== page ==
The plan for the Bakken is closer to 60,000 wells, not 25,000. Wells are going to be drilled over the next 15 years at a non-stop pace. 150 conventional rigs and may also include continuous motion rigs drilling at a pace of 2 per month in 180 months is going to be 54,000 wells, add that to the current 9000 plus, it is going to be enough. 100 barrels per day per well averaged will produce 6 million barrels per day.

    At 11 million dollars per well, the investment needed will range in the 700 billion dollar range. I think the math is correct.

    If you follow the daily activity in the Bakken, you will and do see wells that have an initial production of 1200 to 4800 bpd. McKenzie County is the sweet spot these days.

    I do predict the wells will probably produce oil for 100 years and there are oil wells in the Bakken that have pumped more than 60 years, so the proof is in the pudding. The Bakken is going to produce oil until the cows come home.

    The Peak Oil Cliff is closer to 2045.

    • Calhoun says:

      A well drilled 50 years ago would have to be in a conventional reservoir, no? My understanding is that they didn’t frack 50 years ago. Conventional reservoirs have much longer life spans than fracked wells, don’t they?

      In any case, it’s true that low production stripper wells will provide an important cushion for the United States as more productive fields deplete. However, the $700 billion you quote is based on today’s costs — don’t you think drilling costs will increase in the future? Even at $700 billion, that’s a lot of money — what price of oil will be needed to support that? And then there’s the issue of where to drill. It’s one thing to have the ability to drill, it’s an entirely different issue to have places to drill. Do you think there are sufficient sweet spots left to carry us through to 2045? Of all the forecasts of a peak oil date I’ve seen, yours is by far the most optimistic.

      • Jeffrey J. Brown says:

        If one chooses to believe* that the finite sum of discrete sources of oil that peak and (rapidly) decline will result in what one Texas Railroad Commissioner called “Relatively boundless” resources, many scenarios are possible.

        *AKA cognitive dissonance

        • Doug Leighton says:


          I think cognitive dissonance may be an incorrect diagnosis, delusional might be the more accurate description.

    • Jeffrey J. Brown says:

      As noted above, if we take an optimistic view, and assume that US Crude + Condensate (C+C) production hits 10.0 mbpd in 2018, and assume–in my opinion–a conservative estimate that the overall decline rate from existing production increases from about 10%/year in 2013 to 15%/year in 2018, then we would need to put on line something like 9.5 mbpd of new production in five years, in order to offset declines and to show a net increase of 2.5 mbpd (from 7.5 mbpd in 2013 to 10. 0 mbpd in 2018).

      For an example of why I think that an increase in the gross decline rate (decline from existing wells) from 10%/year to 15%/year is a conservative estimate, consider the fact that the observed net decline rate in Alaskan production from 2005 to 2012 was 7%/year (this is the net decline rate, after new wells were put on line; the gross decline rate from existing wells would be higher, and these are of course conventional wells). And as noted above, Citi Research estimates that the gross decline rate from existing US natural gas production is about 24%/year.

      In any case, for the sake of argument, let’s assume that we hit 10 mbpd in 2018, and let’s assume we stay there for 27 years, until 2045, at a fixed gross decline rate of 15%/year. We would need 1.5 mbpd of new production every year, just to offset declines, or about 40 mbpd of new production over a 27 year period, in order to maintain 10 mbpd for 27 years.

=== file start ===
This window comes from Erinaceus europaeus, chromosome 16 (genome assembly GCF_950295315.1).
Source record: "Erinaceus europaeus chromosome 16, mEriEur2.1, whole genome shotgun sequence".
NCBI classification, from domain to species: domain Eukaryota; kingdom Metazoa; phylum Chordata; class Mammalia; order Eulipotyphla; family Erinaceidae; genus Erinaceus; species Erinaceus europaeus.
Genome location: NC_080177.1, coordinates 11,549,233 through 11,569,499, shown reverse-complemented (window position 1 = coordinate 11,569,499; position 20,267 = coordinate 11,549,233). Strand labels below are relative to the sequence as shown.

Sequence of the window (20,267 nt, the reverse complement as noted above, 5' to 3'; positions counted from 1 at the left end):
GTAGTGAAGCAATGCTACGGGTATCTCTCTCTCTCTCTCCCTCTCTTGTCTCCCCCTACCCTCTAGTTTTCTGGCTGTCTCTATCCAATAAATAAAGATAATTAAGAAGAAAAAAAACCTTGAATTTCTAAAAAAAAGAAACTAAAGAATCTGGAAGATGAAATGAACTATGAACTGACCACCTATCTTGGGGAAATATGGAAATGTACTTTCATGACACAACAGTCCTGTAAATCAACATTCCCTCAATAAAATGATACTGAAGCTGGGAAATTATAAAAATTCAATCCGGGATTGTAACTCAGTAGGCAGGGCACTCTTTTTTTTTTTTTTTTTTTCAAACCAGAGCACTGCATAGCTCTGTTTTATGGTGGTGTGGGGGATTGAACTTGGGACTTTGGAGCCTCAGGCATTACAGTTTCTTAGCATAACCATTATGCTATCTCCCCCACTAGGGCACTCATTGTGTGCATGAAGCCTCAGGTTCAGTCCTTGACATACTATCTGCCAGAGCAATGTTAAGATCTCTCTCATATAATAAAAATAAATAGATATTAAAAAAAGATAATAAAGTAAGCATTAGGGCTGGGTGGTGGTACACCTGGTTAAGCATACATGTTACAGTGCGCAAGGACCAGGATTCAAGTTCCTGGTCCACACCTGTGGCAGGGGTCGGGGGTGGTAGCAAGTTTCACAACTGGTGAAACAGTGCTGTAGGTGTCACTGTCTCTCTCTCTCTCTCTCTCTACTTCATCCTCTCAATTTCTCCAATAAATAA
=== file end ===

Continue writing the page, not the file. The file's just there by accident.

• Old farmer mac says:


      I suppose you are honestly optimistic but you are forgetting some facts. Every body is entitled to his owns opinion but not his own facts.

      I will not argue about a typical Bakken well starting at 400bpd and putting out 100bpd four or five years down the road.

      But five years after that any typical Bakken well is going to be down into the twenty barrel class or thereabouts.

      Other tight oil plays may do better or worse but so far there is so far as I can see no evidence that they will do better.

      And the decline in output of conventional crude is proceeding apace at anywhere from a two or three percent on up to as high as six or even eight percent annually depending on whose figures you use.Conventional crude plus condensate makes up well over ninety percent of the total supply and tight oil output will have to grow by millions of barrels annually in order to just hold supplies constant even before considering the scary decline rates of TYPICAL tight oil wells.

      We will be damned lucky if we have even ten more years of stable oil supplies and even then we will be sharing that supply with a a fast growing Asia.

      The very best peak oil metric is supply per capita any way because the peak in and of itself is important in the grand scheme of things only because once the supply per person starts dropping of noticeably we are going to be in a world of economic hurt.

      Barring a miracle in the oil industry peak oil per capita is history.

      My personal opinion is that we are still on a conventional plateau that might possibly last as much as a couple more years but most likely not. Depending on how you eyeball the production graph for the last ten years some people who actually study the production records ( I have only eyeballed the graph) think the plateau portion of the historical production record has definitely started to trend down.

      They may be right. I certainly wouldn’t bet against them.

      I would bet my last can of beans that the world will wake up to peak oil well within a decade because it is going to smack the world upside the head like mugger’s brick.